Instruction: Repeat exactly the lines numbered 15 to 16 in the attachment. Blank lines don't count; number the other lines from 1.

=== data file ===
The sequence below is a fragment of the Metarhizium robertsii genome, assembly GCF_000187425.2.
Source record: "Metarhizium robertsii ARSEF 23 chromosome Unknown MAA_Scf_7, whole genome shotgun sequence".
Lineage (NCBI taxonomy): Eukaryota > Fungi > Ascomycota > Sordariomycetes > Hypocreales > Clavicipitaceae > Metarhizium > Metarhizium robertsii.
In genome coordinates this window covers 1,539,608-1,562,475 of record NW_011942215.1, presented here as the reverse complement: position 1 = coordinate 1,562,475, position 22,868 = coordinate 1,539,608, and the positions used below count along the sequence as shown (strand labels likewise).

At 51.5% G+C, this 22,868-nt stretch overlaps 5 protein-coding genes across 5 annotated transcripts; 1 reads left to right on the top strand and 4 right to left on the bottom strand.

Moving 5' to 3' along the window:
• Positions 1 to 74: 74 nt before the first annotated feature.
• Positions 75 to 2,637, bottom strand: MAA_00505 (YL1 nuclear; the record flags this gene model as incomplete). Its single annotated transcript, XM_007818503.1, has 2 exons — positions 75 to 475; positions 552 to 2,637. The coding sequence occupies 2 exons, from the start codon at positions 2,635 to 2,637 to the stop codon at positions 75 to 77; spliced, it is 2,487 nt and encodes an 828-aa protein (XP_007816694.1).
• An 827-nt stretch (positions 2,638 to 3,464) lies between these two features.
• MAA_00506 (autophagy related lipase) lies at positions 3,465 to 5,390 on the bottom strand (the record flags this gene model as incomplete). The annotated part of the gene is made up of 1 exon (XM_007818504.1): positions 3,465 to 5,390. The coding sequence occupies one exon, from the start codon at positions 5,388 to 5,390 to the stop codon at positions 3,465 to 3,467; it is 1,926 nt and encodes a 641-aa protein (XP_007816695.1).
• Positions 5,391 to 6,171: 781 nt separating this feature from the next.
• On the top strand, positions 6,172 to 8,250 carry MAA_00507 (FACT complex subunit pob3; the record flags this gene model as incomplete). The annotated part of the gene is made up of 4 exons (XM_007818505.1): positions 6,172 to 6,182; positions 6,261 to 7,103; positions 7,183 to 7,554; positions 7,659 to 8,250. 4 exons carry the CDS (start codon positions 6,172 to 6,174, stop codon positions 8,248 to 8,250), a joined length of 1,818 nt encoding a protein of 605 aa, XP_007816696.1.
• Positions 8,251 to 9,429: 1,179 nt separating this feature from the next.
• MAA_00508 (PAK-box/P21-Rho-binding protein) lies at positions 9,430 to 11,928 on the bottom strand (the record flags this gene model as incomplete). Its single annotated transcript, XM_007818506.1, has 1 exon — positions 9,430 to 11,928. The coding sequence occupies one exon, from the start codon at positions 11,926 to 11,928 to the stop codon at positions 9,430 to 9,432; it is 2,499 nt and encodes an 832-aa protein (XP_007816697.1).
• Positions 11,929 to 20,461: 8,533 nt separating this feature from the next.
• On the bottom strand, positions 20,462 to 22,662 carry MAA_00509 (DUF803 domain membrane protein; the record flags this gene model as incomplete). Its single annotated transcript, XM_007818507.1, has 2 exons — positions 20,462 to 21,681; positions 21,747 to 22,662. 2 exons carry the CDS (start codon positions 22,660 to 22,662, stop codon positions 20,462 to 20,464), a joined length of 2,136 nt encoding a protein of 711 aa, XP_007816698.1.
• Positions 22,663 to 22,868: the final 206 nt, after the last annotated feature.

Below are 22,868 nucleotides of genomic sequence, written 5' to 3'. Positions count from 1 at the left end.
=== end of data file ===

• Positions 11,929 to 20,461: 8,533 nt separating this feature from the next.
• On the bottom strand, positions 20,462 to 22,662 carry MAA_00509 (DUF803 domain membrane protein; the record flags this gene model as incomplete). Its single annotated transcript, XM_007818507.1, has 2 exons — positions 20,462 to 21,681; positions 21,747 to 22,662. 2 exons carry the CDS (start codon positions 22,660 to 22,662, stop codon positions 20,462 to 20,464), a joined length of 2,136 nt encoding a protein of 711 aa, XP_007816698.1.